Texas Teen Focuses on Supporting Troops

By Carmen L. Gleason
American Forces Press Service

WASHINGTON, March 2, 2007 - As a senior in high school, Tania Foster could easily focus all her energy in preparing for her collegiate pursuits in biochemistry this autumn.

However, the 18-year-old is instead putting her spare time into helping others -- primarily the men and women of the armed forces -- through her nonprofit organization "Dallas is Love."

During a family vacation to South Korea in 2004, she interacted for the first time with U.S. troops stationed there. "I had no idea of the strain that they were under, as the majority of them are in Korea without family members," Tania said.

When she returned to the states, she began spreading the word to friends and businesses in the Dallas area that there are troops on the Korean Peninsula who need to be shown the support of the American public.

"I just knew that something had to be done to let these men and women know how much we, the people of America, appreciate them for all their efforts and sacrifices they make every day," Tania said.

In an effort to heighten the visibility of her organization and therefore help more troops, she sought assistance from military officials at the Pentagon. In November 2006, Dallas is Love became a member of America Supports You, the Defense Department program designed to connect grassroots home front groups with members of the military at home and overseas.

"The help that we received from America Supports You and public affairs offices at the Pentagon and in Korea was wonderful," her mother, Linda, said. "These offices have done so much to guide her in the right direction and have helped us in so many ways."

Before joining the DoD team, Tania was primarily getting requests for assistance from troops in Korea; now requests are coming in from around the globe, Linda said.

Through her Web site,, Tania has raised more than $8,000 for Army and Air Force Exchange Service gift cards for soldiers. Although her organization has primarily focused on Army troops in Korea, she began branching out in February to meet the needs of members of other services stationed in other parts of the world.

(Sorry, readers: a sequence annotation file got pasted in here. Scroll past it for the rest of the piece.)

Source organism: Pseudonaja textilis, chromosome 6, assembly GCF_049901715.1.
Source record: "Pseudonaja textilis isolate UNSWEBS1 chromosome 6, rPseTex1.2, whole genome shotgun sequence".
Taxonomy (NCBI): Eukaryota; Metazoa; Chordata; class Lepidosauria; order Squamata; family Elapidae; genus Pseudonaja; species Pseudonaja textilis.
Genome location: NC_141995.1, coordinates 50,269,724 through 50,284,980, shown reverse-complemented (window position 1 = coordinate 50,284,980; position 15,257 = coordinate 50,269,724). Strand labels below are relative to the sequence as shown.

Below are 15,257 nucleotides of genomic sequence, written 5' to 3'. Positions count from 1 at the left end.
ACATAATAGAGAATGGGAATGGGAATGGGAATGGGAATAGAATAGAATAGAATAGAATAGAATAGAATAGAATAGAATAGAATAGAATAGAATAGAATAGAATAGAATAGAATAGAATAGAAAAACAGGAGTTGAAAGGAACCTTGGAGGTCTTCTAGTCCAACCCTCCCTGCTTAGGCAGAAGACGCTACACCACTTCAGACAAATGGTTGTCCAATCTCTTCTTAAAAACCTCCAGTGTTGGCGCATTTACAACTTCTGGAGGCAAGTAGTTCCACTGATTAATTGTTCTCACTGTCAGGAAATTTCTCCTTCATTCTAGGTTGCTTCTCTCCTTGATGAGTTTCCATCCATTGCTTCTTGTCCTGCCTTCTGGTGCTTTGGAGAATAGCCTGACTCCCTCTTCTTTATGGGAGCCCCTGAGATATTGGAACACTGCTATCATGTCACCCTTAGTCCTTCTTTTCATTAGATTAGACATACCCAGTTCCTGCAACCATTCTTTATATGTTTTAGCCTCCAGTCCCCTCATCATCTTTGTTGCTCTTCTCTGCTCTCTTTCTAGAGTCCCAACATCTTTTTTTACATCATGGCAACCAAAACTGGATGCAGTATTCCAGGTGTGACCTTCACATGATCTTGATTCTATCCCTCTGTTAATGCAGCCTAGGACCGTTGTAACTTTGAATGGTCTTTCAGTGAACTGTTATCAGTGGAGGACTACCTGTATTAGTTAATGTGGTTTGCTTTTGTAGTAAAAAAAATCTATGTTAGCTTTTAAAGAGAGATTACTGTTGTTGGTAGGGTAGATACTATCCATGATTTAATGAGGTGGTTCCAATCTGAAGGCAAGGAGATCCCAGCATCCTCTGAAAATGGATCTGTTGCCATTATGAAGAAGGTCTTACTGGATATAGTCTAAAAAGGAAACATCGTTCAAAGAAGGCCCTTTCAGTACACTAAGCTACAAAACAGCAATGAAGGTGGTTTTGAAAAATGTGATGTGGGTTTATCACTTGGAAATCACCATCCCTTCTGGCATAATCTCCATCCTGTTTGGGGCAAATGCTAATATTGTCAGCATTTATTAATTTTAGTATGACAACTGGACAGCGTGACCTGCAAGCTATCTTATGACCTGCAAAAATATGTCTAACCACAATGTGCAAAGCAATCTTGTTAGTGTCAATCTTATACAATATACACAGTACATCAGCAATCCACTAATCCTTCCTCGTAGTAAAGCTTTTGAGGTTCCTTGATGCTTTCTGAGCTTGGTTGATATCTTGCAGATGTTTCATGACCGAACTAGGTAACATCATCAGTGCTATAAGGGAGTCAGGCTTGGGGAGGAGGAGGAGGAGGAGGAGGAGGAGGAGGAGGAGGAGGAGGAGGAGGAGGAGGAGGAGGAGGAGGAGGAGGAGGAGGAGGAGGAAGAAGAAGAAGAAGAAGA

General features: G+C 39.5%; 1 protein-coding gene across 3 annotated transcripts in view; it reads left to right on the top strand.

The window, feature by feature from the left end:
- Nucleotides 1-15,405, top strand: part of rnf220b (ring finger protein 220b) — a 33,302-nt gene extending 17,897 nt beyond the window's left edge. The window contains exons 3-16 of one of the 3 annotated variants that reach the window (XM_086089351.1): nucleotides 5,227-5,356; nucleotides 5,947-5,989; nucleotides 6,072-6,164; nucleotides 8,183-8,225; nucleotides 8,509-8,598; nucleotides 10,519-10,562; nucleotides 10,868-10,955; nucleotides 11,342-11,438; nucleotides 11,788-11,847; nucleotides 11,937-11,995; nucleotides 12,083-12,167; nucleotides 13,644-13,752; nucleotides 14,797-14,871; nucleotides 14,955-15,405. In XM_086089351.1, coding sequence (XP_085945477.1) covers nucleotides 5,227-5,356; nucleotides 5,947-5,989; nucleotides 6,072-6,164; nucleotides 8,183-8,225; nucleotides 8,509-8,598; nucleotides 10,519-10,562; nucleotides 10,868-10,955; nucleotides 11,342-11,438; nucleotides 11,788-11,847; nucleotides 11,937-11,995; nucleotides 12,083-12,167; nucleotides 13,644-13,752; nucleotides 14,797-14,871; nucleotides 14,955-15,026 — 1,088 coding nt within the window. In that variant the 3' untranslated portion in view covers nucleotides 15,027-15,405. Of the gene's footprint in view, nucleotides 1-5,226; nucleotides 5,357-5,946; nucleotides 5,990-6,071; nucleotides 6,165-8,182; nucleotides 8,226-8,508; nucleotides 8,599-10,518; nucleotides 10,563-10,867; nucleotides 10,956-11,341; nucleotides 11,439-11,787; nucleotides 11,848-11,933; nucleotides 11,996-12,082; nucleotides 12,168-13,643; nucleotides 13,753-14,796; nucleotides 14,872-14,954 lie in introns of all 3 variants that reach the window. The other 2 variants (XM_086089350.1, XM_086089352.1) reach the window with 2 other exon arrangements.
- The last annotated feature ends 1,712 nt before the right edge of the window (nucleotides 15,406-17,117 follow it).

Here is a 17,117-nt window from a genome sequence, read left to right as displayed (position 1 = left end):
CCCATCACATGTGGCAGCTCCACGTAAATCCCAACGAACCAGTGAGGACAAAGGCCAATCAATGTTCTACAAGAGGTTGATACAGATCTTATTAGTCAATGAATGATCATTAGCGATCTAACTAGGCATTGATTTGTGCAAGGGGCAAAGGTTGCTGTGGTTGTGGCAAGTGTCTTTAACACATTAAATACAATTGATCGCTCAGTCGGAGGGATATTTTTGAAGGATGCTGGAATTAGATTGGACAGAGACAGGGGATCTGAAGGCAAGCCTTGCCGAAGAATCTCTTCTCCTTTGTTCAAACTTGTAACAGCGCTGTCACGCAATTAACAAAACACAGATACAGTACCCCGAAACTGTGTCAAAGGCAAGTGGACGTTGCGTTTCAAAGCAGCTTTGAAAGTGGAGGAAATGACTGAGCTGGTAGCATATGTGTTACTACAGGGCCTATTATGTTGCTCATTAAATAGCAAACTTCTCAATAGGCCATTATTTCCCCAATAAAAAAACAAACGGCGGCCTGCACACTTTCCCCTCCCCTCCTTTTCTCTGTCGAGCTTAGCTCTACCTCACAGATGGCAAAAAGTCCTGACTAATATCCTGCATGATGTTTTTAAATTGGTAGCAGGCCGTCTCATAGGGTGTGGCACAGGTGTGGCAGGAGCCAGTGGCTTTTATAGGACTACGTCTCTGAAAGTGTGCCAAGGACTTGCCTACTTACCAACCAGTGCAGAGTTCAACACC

The increase in troop coverage has resulted in a revamping of her Web site.

Korean War veteran Keith Fannon serves as the organization's Web master. The 77-year-old said he and his fellow members of the Sam Johnson Chapter 270 of the Korean War Veterans Association first encouraged Tania to go forward with her idea of supporting troops on the peninsula. Fannon volunteered to create and monitor the site.

"Anything I can do for those guys over there, I'm willing to do it," Fannon said. "A lot of these guys don't hear from their families. It means so much to get something from home; it's uplifting."

Former Dallas Cowboys star Tony Hill also has been an active sponsor of Tania's efforts to support U.S. troops. He has autographed more than $1,600 worth of Cowboys merchandise to send to servicemembers stationed overseas. Hill also has appeared with Tania on local radio station 570 KLIS to promote Dallas is Love and encourage others in the community to get involved.

The Texas radio station sent a crew to Iraq in mid-February to do a live broadcast for their Dallas listeners. While there, the KLIS crew distributed more than $1,000 worth of gift cards to troops, in addition to personal hygiene items and compact discs gathered from local businesses by Tania's organization.

Tania's younger brother, Patrick Henry, 15, also is lending a helping hand. He is in charge of keeping track of the money given to the organization and personally writes each donor a thank you letter.

"It is very rewarding to reach out and give to people," Linda said. "(My husband and I) have always emphasized the importance of giving to others even though we aren't rich. We are just a regular, middle-class family."

Although their family has no personal connection with the military, Tania said that Dallas is Love has given her insight into the military lifestyle and has inspired her to continue her efforts to support U.S. troops.

"As American citizens, we must realize that we have troops all around the world to protect not only our country," Tania said, "but others as well."

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